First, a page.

"Now really isn't the time," Jill Thurton said as soon as she saw the tall, dark skinned boy standing in the doorway of her office.

"I just-" he started, only to get cut off by the harried-looking secretary.

"I have three parents on the line waiting to complain about tuition, five students waiting outside to complain about housing, and two professors waiting to talk to me somewhere, no doubt so that they too can complain. Your uncle has just deposited a stack of mail about a foot tall on my desk that he says he hasn't the time to bring to the Post Office himself, and I need someone to show the freshman around because as you can see, I definitely don't have the time. I'm sorry, Jamal, but whatever you want it's just going to have to wait."

"Actually, I was just going to ask if you still needed someone to do freshman orientation," Jamal said. "I know you were hoping for either a senior or one of the professors, but everyone else is up to their elbows unpacking and getting ready for the first day of classes."

Jill blinked at him, trying to absorb what he'd said. Had he really just offered to help her? "Oh, that would be wonderful," she sighed. "Jamal, you're a lifesaver. I was afraid I was going to have to do it, if I couldn't find anyone else."

"No problem. You want me to grab you a coffee? I was about to head to the cafeteria, and you look like you could use one." Jamal smiled at her, letting her know he didn't mean anything by it.

"I would love that," Jill told him.

"Cream and sugar?" Jamal asked.

"Black, please." Jill smiled gratefully at Jamal.

He nodded and left to get the coffee, and she turned her mind back to the mountain of paperwork in front of her. She barely noticed when Jamal set her coffee on the edge of her desk, and it was nearly dark when a quiet knock made her look up.

"How can I help you?" she asked, surprised.

"I was hoping you could tell me where the," the boy paused and looked down at the slip of paper in his hand, "Drayman Building is?"

"You're a freshman?" Jill asked, somewhat surprised. He didn't have the tentative, uncertain manner most of the freshman did. He carried himself more like the older students- and what was with his voice? He sounded hoarse, like he had a sore throat or something, and he spoke so softly she could barely hear him.

"Yes." He looked at her evenly, waiting for an answer.

Jill ignored his expectant look. "Weren't you here for freshman orientation? Jamal Rodriguez should have showed you your dorm."

She knew for a fact that Jamal would have shown all of the freshman their dorm rooms. He was responsible, or she wouldn't have trusted him with the job. If the kid hadn't been paying attention, it was his own fault.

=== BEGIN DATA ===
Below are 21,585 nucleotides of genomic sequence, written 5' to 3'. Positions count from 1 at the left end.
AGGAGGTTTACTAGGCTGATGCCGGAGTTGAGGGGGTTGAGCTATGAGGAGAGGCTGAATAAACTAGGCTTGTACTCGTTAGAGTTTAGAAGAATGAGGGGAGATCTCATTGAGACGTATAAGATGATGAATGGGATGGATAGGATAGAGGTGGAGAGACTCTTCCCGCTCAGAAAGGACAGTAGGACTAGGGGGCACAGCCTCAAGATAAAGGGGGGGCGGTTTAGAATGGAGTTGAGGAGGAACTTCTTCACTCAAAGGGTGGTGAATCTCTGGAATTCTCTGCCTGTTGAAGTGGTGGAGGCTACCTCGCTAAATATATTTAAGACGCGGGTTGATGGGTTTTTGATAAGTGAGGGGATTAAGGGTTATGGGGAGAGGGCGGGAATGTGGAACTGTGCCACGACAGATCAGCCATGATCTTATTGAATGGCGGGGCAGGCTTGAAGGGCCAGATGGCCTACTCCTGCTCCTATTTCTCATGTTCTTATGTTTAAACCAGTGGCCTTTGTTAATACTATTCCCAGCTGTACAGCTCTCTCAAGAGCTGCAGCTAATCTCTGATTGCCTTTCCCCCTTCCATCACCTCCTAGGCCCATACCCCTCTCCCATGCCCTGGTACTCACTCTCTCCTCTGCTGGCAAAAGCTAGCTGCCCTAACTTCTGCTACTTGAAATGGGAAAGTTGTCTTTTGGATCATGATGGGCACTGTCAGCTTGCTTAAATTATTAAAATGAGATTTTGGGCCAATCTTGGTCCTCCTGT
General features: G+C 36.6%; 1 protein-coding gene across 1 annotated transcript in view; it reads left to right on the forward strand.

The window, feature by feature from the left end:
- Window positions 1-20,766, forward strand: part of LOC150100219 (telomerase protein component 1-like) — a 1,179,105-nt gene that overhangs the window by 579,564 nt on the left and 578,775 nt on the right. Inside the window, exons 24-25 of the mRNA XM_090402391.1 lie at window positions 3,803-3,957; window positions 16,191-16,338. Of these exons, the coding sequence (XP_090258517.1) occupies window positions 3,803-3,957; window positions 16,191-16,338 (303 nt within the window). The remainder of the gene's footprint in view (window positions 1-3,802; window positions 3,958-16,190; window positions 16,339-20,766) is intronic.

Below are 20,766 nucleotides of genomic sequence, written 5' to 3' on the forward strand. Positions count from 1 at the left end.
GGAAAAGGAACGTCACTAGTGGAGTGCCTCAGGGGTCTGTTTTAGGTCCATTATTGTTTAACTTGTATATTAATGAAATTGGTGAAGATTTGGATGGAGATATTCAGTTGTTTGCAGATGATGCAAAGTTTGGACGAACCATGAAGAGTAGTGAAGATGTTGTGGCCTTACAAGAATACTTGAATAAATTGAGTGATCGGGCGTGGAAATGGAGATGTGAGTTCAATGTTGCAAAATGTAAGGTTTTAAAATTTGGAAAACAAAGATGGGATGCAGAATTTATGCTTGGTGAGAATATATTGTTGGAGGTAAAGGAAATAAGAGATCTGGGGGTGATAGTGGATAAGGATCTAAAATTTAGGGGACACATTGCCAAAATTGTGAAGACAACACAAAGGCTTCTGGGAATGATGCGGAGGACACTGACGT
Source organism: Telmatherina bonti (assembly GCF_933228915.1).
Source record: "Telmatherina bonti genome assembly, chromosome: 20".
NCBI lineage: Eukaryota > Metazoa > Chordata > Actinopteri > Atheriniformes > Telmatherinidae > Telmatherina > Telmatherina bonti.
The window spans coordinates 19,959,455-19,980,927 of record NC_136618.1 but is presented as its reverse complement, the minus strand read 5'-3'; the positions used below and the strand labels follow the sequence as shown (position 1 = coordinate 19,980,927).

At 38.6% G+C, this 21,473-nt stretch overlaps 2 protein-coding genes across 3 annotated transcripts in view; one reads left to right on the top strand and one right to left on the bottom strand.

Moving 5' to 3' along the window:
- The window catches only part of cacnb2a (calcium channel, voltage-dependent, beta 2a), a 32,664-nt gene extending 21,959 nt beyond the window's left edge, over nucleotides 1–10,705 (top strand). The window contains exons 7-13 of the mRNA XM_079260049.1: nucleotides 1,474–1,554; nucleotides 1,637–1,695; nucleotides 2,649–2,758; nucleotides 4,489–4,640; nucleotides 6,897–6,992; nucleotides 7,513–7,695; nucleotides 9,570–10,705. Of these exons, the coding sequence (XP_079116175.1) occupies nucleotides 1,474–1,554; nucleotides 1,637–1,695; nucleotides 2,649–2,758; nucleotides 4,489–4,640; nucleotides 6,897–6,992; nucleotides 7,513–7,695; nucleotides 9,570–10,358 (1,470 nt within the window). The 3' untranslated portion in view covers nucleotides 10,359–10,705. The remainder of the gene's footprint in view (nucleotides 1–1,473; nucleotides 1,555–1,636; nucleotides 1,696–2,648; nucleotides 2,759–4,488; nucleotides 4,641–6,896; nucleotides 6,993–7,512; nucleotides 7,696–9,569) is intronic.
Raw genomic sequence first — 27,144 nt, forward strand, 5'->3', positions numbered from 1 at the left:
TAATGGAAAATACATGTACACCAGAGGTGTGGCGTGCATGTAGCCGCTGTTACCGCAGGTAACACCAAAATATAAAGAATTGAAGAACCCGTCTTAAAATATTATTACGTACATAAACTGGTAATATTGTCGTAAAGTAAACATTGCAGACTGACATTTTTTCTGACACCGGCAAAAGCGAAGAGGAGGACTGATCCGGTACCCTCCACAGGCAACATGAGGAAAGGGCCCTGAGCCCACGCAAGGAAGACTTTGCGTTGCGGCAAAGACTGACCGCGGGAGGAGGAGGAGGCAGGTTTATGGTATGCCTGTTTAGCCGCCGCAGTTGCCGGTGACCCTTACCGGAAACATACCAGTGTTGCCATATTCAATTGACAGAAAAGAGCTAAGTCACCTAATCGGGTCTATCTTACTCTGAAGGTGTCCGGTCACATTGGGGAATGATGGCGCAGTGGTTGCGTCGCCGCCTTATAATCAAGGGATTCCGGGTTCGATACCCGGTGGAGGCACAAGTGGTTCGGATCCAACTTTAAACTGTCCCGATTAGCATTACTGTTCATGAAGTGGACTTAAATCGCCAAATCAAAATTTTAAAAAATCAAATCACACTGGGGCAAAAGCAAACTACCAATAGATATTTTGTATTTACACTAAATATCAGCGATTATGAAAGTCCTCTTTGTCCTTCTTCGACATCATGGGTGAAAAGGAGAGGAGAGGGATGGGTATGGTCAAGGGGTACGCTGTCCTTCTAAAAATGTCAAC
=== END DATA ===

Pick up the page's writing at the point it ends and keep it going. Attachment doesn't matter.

"I only just got here," he explained, leaning against the doorway. "My flight was delayed, so I missed the orientation."

"I see. Well, it's all simple enough. The whole campus is laid out around the circle. Smith Hall is the only building that isn't right up close to the others, but that's mostly because it's the music hall. Drayman Building is pretty much right across the circle from the entrance. Just follow the road up and you'll see. There should be a color-coded map in the entrance, but you'll need your student ID to get inside. Do you have one already, or do you need one?" Jill asked.

"I received my ID when I signed up for classes," he said. "Thank you." He nodded and was gone before Jill had a chance to say anything.

"Odd duck," she murmured. "Ah, well. It's time for me to go home anyways."

Sabrina tucked her hands in her pockets as she walked around the circle towards the building her information packet claimed to be her dorm. She'd wanted to arrive in Maryland earlier, but the doctor's appointment had delayed her so long she'd had to switch flights. It was just like her mother to pick the most obnoxious, long-winded old bag she could find to fix her daughter's hands.

He'd done a good job, though, Sabrina admitted to herself. She flexed her hands, wiggling her fingers experimentally. With her hands covered in thin, fingerless gloves, no one would ever guess the damage that had been done to them.

Sabrina hitched her bag higher up on her shoulder, sighing. It was heavy, but she considered her single bag a victory. Michael had taken two suitcases and a backpack his first year, and when he went back after Christmas break he brought even more stuff with him. Her mother had tried to shove a similar load on her, and Sabrina had refused.

Learning how to be a male had been easier than she thought it would be. She wore a special vest to keep her admittedly unimpressive chest flat and baggy clothes to disguise her shape. She had big feet anyway, so all she'd had to do was buy men's shoes and boring socks and she was covered there. Learning to walk took her longer than assembling her outfit, but really all she had to do was slouch a little and no one noticed.